It’s been a big year for PRD Hobart Director Conor Canning. Hot on the heels of finding love with vivacious Mary Viturino on the Bachelor in Paradise, the couple moved in together, while his business is going from strength to strength.
PRD Hobart recently picked up the industry award for large residential agency of the year, and sales are booming despite COVID-19.
Conor notes the year has been a whirlwind, both personally and professionally, but it’s an experience he’d happily repeat.
“Bachelor in Paradise went really well. I met someone and I’m over the moon,” he says.
“Work-wise, the recent Real Estate Institute of Tasmania award was a massive moment. We had spent three years building towards that, and there’s so much more to come.”
The Bachelor adventure
Long before Bachelor in Paradise beckoned, Conor had established a name for himself in Hobart as an award-winning agent, nationally recognised auctioneer and advocate for his home town.
Reality TV had never really registered on his radar, but when his assistant suggested it, he thought, ‘why not?’
“I was at work, in a bit of a rut and longing for an adventure, as I was about to turn 30,” he says.
Two weeks after applying, Conor was on a flight to Fiji, telling his team he’d be back in a week.
He didn’t return for a month and came home with the ultimate prize – a love interest on his arm.
In a show dominated by drama and bad boys, Conor forged a reputation as the nice guy.
He stole the heart of the enigmatic Mary, and nine months later that love story endures.
“It’s going really well,” Conor says.
“Mary moved to Hobart, along with her daughter Chanel, who’s going to school here. My family and everyone just loves them.”
Asked whether he was ever worried about how he’d be portrayed in the cutthroat world of reality TV, Conor says he aimed to be authentic and true to himself throughout the process.
“I didn’t run an analysis of how it would affect the business, and I probably should have,” he admits.
“Since I’ve been on the show, people have spoken about the potential risks, but for me, I was always going to be authentic.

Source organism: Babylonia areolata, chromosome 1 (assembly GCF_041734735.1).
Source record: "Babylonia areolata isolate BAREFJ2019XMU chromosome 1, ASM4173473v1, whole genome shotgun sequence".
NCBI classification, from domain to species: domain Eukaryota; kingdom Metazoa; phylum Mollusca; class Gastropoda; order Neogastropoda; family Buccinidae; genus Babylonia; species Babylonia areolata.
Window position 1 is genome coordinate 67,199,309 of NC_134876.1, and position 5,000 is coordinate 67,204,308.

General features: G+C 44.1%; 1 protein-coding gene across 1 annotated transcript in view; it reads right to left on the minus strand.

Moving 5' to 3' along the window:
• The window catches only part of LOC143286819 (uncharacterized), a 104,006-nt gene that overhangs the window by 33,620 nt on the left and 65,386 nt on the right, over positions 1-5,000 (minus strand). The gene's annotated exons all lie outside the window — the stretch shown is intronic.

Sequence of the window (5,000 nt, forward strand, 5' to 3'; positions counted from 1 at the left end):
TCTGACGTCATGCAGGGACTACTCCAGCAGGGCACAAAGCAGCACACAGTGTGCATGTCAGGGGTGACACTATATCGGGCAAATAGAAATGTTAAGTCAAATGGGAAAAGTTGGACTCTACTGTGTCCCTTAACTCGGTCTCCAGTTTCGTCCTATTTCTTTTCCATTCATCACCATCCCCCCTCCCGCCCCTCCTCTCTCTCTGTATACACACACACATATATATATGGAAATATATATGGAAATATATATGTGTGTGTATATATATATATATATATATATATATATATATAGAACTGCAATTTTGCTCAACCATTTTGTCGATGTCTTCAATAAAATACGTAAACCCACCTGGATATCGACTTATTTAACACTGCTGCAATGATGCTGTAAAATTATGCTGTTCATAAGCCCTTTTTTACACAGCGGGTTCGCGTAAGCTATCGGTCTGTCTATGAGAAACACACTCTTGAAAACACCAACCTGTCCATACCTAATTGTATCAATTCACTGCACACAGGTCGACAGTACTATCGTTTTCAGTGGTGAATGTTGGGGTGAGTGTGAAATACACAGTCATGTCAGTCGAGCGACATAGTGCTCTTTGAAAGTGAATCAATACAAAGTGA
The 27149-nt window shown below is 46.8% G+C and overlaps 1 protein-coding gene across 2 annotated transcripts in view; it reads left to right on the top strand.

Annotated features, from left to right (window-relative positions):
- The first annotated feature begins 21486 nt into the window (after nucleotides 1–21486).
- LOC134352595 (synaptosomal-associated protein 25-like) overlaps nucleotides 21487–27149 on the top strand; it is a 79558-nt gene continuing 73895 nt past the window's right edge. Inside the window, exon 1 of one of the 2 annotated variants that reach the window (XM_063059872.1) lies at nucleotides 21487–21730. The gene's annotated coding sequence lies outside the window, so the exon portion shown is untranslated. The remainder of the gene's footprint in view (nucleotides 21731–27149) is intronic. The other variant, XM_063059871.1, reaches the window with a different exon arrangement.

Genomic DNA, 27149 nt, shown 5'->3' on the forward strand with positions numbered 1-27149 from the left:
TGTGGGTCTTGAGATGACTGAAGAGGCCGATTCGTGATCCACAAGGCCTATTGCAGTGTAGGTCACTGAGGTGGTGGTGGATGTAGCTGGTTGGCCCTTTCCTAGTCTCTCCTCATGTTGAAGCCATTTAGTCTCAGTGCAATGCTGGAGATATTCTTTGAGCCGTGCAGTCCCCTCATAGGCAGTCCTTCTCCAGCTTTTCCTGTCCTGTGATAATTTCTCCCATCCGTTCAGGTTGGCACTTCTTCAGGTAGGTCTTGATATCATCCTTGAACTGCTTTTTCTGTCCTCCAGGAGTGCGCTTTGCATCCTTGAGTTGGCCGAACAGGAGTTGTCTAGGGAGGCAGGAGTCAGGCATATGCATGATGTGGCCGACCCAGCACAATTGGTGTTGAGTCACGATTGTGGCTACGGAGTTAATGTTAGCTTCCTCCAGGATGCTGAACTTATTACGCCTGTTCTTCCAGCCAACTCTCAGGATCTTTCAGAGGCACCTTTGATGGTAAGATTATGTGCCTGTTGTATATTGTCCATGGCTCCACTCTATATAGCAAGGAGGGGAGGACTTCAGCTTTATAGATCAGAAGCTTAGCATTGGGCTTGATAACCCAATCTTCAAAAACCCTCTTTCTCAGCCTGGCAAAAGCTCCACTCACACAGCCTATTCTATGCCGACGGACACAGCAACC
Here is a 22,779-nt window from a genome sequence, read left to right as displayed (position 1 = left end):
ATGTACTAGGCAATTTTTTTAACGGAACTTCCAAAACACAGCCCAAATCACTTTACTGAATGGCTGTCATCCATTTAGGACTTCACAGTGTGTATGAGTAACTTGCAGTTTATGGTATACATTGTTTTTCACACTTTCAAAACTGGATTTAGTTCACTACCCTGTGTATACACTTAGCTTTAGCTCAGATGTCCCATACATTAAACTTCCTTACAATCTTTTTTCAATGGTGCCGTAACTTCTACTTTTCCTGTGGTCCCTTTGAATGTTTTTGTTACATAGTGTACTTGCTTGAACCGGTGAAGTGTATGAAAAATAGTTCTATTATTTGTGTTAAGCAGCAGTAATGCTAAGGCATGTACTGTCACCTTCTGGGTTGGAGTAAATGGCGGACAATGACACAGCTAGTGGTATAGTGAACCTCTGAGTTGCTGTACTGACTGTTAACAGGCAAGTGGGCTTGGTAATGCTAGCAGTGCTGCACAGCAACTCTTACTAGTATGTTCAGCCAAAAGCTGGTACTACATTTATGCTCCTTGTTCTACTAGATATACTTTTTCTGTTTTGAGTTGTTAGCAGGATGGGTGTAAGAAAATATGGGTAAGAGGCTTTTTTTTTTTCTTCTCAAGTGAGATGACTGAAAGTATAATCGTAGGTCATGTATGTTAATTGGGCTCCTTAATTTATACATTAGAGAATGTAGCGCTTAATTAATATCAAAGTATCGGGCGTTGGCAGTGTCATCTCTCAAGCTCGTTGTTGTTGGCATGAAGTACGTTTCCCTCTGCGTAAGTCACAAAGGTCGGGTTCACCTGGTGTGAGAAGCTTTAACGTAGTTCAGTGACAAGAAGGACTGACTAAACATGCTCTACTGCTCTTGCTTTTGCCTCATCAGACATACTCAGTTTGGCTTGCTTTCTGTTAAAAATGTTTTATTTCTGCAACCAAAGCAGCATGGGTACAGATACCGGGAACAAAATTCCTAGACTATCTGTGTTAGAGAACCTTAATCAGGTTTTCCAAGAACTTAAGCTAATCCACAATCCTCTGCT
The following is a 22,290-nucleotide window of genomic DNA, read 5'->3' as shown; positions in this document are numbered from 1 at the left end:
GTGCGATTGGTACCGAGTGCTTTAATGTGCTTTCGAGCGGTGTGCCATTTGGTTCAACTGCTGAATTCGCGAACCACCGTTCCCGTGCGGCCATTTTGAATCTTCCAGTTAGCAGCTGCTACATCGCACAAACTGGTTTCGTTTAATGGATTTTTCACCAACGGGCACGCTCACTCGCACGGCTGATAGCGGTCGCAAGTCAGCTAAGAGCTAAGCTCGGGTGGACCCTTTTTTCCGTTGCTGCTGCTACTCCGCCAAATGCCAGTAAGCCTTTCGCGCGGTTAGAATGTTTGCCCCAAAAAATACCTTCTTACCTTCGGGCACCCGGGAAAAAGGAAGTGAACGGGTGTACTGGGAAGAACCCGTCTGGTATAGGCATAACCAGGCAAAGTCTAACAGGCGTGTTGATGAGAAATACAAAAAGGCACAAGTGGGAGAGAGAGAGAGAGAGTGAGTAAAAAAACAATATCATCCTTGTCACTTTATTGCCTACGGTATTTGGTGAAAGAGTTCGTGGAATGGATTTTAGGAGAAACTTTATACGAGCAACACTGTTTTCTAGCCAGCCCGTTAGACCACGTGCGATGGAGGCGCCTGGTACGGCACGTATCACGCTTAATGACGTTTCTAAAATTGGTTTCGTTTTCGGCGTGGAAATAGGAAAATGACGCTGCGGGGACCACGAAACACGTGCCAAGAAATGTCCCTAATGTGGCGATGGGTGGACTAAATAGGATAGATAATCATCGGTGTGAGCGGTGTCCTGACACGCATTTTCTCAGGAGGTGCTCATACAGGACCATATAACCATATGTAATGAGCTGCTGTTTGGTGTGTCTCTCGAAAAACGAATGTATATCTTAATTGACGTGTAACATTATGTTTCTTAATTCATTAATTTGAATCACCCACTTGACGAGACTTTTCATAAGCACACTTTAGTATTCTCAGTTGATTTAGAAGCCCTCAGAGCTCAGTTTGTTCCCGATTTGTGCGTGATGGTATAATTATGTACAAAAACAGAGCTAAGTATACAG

“That’s who I am. I’m not perfect, but I try to be aware of my flaws and work on them.”
Between the end of filming and when the show aired, Conor concedes the nerves kicked in, but he had little to worry about.
“People have been nothing but positive,” he says.
Occasionally clients ask him about it, but their approach tends to be subtle.
“I’ll have an appointment with a client and they’ll say nothing about it, but in the final few minutes they might drop a question or a hint that they’ve seen the show, and I’m always happy to talk,” Conor says.
The value of relationships
The ‘what you see is what you get’ attitude Conor exuded on television has also been a major factor in his real estate success.
In just seven years in the industry, he’s risen from assistant to salesperson, auctioneer and now agency director.
As one of four partners overseeing the three offices of PRD Hobart, his role is to lead the sales team, while also juggling his own sales career.
Across both these areas, it’s relationships that matter to him most.
“I’ve never really been driven by the money, it’s always about the relationships,” he explains.
“I start my listing presentations with that, as it’s important to me, vendors understand it’s not just the transaction I’m focused on.
“Yes, I’m invested in the result, but with a view to continuing to work with them in five or 10 years’ time.”
Looking back, he notes his favourite sale was testament to that fact.
Located at Sandy Bay, the property was the first he handled in the million-plus price bracket.
“At the time it was a completely different market, and this property was on the market three months with no success,” Conor recalls.
“Afterwards, I maintained a relationship with the vendor. I stayed in contact and kept him updated.
“He later re-listed with me and we sold it successfully at a great price.
“It taught me you can’t control the market, but you can control the relationships you forge with people.”
A culture of strong bonds
Conor believes managing a team is also about creating strong bonds, where give and take are equally important, and communication is key.
“The way a business interacts with staff is very much a relationship too,” he says.
“As long as you’re communicating effectively at all times, you can have challenges and work through them.
“Issues only arise when people are not communicating properly and frustrations start to build, so that’s when they walk out.”
To facilitate a positive company culture, PRD Hobart has several initiatives in place.
No idea is off the table, staff have weekly self-development sessions, there’s an inhouse life coach available, and a business coach works with both the sales team and the business development manager.